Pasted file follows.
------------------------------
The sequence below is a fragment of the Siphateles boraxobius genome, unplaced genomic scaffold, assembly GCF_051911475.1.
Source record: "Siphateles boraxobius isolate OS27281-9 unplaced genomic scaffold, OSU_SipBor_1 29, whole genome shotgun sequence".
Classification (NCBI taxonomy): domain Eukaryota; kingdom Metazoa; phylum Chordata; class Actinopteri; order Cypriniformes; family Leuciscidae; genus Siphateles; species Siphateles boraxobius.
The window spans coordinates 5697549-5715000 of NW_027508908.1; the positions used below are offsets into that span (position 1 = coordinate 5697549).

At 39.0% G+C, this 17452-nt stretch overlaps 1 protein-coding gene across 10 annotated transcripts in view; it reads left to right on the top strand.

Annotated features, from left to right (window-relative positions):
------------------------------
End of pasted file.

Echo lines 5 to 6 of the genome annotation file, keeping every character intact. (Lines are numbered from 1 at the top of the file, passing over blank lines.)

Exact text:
At 39.0% G+C, this 17452-nt stretch overlaps 1 protein-coding gene across 10 annotated transcripts in view; it reads left to right on the top strand.

Annotated features, from left to right (window-relative positions):